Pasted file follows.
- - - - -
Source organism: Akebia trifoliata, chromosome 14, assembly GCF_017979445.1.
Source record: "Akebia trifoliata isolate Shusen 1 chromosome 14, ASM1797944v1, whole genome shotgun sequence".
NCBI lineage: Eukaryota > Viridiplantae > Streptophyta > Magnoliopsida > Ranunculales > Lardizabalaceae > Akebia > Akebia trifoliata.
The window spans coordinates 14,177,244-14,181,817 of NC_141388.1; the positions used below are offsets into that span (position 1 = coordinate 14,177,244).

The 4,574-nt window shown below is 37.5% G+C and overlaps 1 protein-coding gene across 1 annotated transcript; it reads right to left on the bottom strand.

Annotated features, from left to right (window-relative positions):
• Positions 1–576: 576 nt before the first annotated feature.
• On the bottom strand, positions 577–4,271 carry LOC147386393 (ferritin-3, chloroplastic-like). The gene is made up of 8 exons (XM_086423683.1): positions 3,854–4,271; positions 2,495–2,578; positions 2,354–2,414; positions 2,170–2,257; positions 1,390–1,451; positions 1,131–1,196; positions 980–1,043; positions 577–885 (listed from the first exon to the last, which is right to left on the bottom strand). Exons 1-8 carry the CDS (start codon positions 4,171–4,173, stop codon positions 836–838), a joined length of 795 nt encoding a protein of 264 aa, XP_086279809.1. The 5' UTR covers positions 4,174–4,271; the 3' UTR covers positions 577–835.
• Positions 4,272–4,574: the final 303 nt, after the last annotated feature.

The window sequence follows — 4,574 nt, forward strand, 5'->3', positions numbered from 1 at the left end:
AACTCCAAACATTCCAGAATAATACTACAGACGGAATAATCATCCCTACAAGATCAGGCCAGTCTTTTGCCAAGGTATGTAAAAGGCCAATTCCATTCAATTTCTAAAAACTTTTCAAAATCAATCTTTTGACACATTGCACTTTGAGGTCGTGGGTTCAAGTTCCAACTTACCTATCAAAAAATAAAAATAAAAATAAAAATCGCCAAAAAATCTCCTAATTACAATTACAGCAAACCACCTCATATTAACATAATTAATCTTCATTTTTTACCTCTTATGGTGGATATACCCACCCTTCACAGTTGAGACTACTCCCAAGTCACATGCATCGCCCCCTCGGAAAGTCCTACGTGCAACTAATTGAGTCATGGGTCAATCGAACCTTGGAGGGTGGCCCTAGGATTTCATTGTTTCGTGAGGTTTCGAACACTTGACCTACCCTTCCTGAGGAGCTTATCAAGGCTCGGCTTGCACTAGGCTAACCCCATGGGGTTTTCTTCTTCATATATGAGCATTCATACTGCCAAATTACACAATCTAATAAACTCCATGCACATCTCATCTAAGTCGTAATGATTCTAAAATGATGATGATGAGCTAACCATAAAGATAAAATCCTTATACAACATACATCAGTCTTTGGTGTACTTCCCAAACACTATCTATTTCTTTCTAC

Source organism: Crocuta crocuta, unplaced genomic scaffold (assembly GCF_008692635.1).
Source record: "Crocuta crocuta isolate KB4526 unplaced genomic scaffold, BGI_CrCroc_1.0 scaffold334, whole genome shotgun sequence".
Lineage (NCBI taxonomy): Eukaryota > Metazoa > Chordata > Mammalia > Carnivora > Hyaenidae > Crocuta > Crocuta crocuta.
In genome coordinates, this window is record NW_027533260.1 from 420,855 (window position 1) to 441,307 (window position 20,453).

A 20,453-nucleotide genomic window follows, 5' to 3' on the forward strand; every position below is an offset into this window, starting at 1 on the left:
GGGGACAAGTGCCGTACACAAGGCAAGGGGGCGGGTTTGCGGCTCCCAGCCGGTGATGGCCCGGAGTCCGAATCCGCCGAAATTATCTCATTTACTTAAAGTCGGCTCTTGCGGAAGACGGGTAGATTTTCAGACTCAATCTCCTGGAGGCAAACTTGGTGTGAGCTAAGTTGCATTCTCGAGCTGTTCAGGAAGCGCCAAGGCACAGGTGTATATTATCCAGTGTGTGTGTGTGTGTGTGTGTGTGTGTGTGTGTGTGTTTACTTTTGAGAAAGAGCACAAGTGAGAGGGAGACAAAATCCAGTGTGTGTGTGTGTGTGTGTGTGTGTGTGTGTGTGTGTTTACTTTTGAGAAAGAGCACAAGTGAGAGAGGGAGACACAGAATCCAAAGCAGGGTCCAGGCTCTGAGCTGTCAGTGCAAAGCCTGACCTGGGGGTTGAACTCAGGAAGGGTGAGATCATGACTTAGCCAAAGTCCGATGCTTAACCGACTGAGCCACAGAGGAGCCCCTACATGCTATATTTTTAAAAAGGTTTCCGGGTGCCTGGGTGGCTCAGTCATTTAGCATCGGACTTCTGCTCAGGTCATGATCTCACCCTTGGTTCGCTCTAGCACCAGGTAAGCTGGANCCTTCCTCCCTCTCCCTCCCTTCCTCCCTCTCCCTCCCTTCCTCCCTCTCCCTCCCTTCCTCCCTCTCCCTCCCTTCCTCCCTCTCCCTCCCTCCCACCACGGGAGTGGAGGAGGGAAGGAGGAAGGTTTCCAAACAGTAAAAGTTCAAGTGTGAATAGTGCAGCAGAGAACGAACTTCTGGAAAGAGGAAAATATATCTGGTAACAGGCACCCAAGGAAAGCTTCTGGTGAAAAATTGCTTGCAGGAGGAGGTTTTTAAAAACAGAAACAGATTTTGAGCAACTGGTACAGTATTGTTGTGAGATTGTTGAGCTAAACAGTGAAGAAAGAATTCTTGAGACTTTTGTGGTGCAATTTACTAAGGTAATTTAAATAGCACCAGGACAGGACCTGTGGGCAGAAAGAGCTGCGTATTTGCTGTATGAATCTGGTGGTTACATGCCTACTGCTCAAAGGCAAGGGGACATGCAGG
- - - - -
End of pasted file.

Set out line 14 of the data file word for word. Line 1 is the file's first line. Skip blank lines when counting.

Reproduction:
Lineage (NCBI taxonomy): Eukaryota > Metazoa > Chordata > Mammalia > Carnivora > Hyaenidae > Crocuta > Crocuta crocuta.